• As depicted, the perplexity value(s) represented by the perplexity value path 872 never exceeds the unacceptable perplexity threshold 802. Indeed, the highest perplexity value 874 exceeds only the model soft perplexity threshold 804. In this regard, while the highest perplexity value 874 for a particular token indicates the token is surprising (e.g., based on the prior/left context and/or subsequent/right context associated with the token), each token individually and the data sequence as a whole are not indicated as likely being problematic. The data sequence is less surprising with respect to the corpus of data sequences utilized to train a language model that generated the perplexity value set embodying the perplexity value path 872. In this regard, a probabilistic sequence ranking for the data sequence (e.g., an average sequence perplexity value, area violating threshold value, and/or unacceptable bucket count value) for the data sequence is generated with a lower value than that for the data sequences depicted and described with respect to FIGS. 8A and 8B. The probabilistic sequence ranking for the data sequence may similarly indicate that the data sequence is most likely to be valid within the language domain on which a language model is trained.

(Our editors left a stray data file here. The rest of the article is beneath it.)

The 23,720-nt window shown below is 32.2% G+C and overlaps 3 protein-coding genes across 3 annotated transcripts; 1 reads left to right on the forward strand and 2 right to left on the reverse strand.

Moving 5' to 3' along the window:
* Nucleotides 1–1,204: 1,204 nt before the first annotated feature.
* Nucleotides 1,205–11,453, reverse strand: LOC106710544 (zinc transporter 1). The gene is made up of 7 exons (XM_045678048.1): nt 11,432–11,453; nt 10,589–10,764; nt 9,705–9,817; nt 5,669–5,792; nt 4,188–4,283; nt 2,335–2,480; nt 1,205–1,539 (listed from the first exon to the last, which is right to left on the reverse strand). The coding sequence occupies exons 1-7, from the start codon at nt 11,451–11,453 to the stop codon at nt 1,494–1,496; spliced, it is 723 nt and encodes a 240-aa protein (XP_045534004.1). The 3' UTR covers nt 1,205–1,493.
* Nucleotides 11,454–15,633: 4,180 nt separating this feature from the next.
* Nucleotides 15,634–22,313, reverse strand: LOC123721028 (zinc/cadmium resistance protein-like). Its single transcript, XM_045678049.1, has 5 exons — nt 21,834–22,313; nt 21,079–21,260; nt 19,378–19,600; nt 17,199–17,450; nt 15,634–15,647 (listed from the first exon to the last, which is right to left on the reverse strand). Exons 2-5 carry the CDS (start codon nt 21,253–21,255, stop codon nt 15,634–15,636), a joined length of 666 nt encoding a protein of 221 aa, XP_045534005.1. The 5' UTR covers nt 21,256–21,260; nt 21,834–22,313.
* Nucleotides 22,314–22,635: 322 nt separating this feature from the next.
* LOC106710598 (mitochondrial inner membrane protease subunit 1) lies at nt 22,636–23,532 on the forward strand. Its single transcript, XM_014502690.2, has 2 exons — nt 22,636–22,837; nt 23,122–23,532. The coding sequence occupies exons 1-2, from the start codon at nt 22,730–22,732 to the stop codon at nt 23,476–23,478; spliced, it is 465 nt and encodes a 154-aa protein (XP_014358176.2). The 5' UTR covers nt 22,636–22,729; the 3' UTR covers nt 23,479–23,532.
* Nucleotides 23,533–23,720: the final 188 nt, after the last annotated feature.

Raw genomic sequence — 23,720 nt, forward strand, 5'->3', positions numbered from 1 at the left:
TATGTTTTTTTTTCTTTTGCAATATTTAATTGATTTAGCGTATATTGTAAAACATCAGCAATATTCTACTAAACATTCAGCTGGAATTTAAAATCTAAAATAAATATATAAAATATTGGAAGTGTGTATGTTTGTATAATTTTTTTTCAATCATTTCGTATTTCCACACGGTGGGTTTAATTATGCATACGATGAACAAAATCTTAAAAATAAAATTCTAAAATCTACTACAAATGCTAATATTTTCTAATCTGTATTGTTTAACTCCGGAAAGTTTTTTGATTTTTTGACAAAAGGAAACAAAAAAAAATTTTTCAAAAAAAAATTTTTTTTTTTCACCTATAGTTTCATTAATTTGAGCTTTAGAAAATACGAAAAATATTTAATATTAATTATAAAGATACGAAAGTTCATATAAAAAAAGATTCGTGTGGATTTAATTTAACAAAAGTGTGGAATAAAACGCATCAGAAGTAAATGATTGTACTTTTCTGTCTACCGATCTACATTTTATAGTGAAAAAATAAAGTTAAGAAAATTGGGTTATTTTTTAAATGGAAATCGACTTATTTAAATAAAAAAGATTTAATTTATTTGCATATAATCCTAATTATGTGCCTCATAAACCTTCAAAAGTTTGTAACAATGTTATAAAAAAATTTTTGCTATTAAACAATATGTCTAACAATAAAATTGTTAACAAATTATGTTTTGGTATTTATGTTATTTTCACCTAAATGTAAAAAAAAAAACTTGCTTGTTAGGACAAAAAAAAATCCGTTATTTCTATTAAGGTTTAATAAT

• Example Language Model of the Disclosure
  • FIG. 9 illustrates an example operational structure of a language model for processing a particular example data sequence in accordance with at least some example embodiments of the present disclosure. Specifically, FIG. 9 illustrates operations of an example language model 900 embodied by a long short-term memory (LSTM) model. It should be appreciated that the LSTM model in some embodiments is trained on any corpus of data sequences, as described herein, for any particular language domain. As illustrated, the operations of the example language model 900 are unrolled for purposes of illustration and description. It should be appreciated that, in some embodiments, the LSTM is embodied to produce an output based on an input and a recurrent connection embodying the current state of the LSTM. In this regard, each state (e.g., STATE_1, STATE_2, and/or STATE_3) are utilized to embody the prior data sequence. In this regard, the probability of a particular token is determinable based on some or all of the prior token(s) (and/or, additionally or alternatively in some embodiments, subsequent token(s)) embodied in the state input to the next operational iteration of the LSTM.